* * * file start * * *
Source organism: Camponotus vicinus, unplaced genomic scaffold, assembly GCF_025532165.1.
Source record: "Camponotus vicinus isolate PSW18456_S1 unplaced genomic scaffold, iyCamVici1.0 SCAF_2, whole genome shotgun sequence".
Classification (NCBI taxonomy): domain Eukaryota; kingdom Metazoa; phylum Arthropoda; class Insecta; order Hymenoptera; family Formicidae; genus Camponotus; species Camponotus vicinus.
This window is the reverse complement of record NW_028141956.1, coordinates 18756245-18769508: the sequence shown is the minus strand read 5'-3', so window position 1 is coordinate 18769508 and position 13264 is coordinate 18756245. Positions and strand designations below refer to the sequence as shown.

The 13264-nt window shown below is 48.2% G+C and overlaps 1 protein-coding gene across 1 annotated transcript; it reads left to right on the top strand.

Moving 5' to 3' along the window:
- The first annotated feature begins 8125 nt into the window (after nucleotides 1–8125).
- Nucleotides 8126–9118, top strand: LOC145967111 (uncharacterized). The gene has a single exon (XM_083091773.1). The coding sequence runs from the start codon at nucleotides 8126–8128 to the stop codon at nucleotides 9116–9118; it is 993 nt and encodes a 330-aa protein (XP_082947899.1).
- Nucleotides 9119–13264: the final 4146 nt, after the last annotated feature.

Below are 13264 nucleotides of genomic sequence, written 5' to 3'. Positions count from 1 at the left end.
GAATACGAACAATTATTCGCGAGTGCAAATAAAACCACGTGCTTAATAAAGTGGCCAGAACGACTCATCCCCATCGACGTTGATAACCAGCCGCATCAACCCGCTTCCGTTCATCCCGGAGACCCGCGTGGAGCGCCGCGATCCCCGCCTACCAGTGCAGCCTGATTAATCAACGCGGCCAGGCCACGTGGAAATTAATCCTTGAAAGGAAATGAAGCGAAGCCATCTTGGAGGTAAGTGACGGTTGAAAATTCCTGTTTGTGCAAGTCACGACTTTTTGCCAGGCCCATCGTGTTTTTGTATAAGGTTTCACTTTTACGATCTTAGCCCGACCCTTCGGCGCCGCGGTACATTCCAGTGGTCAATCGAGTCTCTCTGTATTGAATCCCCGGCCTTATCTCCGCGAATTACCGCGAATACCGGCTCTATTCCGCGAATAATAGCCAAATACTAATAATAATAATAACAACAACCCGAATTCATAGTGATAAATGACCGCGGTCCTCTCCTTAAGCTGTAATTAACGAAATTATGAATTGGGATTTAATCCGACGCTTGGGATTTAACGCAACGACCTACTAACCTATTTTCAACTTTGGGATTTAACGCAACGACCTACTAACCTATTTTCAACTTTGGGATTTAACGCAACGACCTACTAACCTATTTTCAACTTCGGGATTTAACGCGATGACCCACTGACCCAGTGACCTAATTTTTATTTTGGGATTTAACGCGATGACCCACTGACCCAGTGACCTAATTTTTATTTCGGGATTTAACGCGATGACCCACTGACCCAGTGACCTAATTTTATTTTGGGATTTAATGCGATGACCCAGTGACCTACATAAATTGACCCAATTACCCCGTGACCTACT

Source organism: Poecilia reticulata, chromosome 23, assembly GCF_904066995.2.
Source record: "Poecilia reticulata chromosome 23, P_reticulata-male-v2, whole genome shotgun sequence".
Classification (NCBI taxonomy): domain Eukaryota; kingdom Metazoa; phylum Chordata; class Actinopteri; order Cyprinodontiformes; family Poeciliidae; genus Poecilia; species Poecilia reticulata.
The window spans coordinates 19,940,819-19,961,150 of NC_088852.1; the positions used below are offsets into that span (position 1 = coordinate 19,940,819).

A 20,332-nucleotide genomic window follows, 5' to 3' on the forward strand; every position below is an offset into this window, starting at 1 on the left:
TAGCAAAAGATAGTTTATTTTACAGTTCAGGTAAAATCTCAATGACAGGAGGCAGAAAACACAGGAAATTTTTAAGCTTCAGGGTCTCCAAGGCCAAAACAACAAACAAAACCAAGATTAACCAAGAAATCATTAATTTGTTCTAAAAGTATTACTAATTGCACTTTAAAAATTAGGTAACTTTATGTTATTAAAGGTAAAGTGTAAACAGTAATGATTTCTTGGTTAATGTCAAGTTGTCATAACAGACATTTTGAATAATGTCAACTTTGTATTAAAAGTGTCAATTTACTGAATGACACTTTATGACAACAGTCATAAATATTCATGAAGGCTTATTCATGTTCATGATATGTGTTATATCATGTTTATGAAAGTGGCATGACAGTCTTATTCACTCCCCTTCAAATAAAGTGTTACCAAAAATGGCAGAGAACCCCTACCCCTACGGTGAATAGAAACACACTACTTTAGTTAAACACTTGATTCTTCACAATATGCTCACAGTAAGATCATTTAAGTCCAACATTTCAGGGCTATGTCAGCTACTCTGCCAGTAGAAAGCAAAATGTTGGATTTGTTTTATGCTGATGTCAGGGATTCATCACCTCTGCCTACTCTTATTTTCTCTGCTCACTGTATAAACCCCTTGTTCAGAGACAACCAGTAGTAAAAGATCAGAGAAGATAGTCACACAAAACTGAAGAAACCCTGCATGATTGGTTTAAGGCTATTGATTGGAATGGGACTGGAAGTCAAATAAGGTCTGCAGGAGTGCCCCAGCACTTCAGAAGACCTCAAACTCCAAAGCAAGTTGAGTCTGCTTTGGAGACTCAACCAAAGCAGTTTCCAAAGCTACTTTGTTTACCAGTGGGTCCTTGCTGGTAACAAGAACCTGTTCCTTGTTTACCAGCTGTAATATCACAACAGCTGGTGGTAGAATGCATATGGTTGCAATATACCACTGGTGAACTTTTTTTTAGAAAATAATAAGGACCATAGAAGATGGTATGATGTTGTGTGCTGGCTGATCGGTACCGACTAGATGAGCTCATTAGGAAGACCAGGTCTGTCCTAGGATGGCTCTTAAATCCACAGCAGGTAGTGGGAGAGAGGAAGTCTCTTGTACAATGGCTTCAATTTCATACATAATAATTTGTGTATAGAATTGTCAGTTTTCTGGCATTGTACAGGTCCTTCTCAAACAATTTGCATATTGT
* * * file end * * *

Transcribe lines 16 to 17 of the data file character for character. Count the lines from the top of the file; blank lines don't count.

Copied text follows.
A 20,332-nucleotide genomic window follows, 5' to 3' on the forward strand; every position below is an offset into this window, starting at 1 on the left:
TAGCAAAAGATAGTTTATTTTACAGTTCAGGTAAAATCTCAATGACAGGAGGCAGAAAACACAGGAAATTTTTAAGCTTCAGGGTCTCCAAGGCCAAAACAACAAACAAAACCAAGATTAACCAAGAAATCATTAATTTGTTCTAAAAGTATTACTAATTGCACTTTAAAAATTAGGTAACTTTATGTTATTAAAGGTAAAGTGTAAACAGTAATGATTTCTTGGTTAATGTCAAGTTGTCATAACAGACATTTTGAATAATGTCAACTTTGTATTAAAAGTGTCAATTTACTGAATGACACTTTATGACAACAGTCATAAATATTCATGAAGGCTTATTCATGTTCATGATATGTGTTATATCATGTTTATGAAAGTGGCATGACAGTCTTATTCACTCCCCTTCAAATAAAGTGTTACCAAAAATGGCAGAGAACCCCTACCCCTACGGTGAATAGAAACACACTACTTTAGTTAAACACTTGATTCTTCACAATATGCTCACAGTAAGATCATTTAAGTCCAACATTTCAGGGCTATGTCAGCTACTCTGCCAGTAGAAAGCAAAATGTTGGATTTGTTTTATGCTGATGTCAGGGATTCATCACCTCTGCCTACTCTTATTTTCTCTGCTCACTGTATAAACCCCTTGTTCAGAGACAACCAGTAGTAAAAGATCAGAGAAGATAGTCACACAAAACTGAAGAAACCCTGCATGATTGGTTTAAGGCTATTGATTGGAATGGGACTGGAAGTCAAATAAGGTCTGCAGGAGTGCCCCAGCACTTCAGAAGACCTCAAACTCCAAAGCAAGTTGAGTCTGCTTTGGAGACTCAACCAAAGCAGTTTCCAAAGCTACTTTGTTTACCAGTGGGTCCTTGCTGGTAACAAGAACCTGTTCCTTGTTTACCAGCTGTAATATCACAACAGCTGGTGGTAGAATGCATATGGTTGCAATATACCACTGGTGAACTTTTTTTTAGAAAATAATAAGGACCATAGAAGATGGTATGATGTTGTGTGCTGGCTGATCGGTACCGACTAGATGAGCTCATTAGGAAGACCAGGTCTGTCCTAGGATGGCTCTTAAATCCACAGCAGGTAGTGGGAGAGAGGAAGTCTCTTGTACAATGGCTTCAATTTCATACATAATAATTTGTGTATAGAATTGTCAGTTTTCTGGCATTGTACAGGTCCTTCTCAAACAATTTGCATATTGT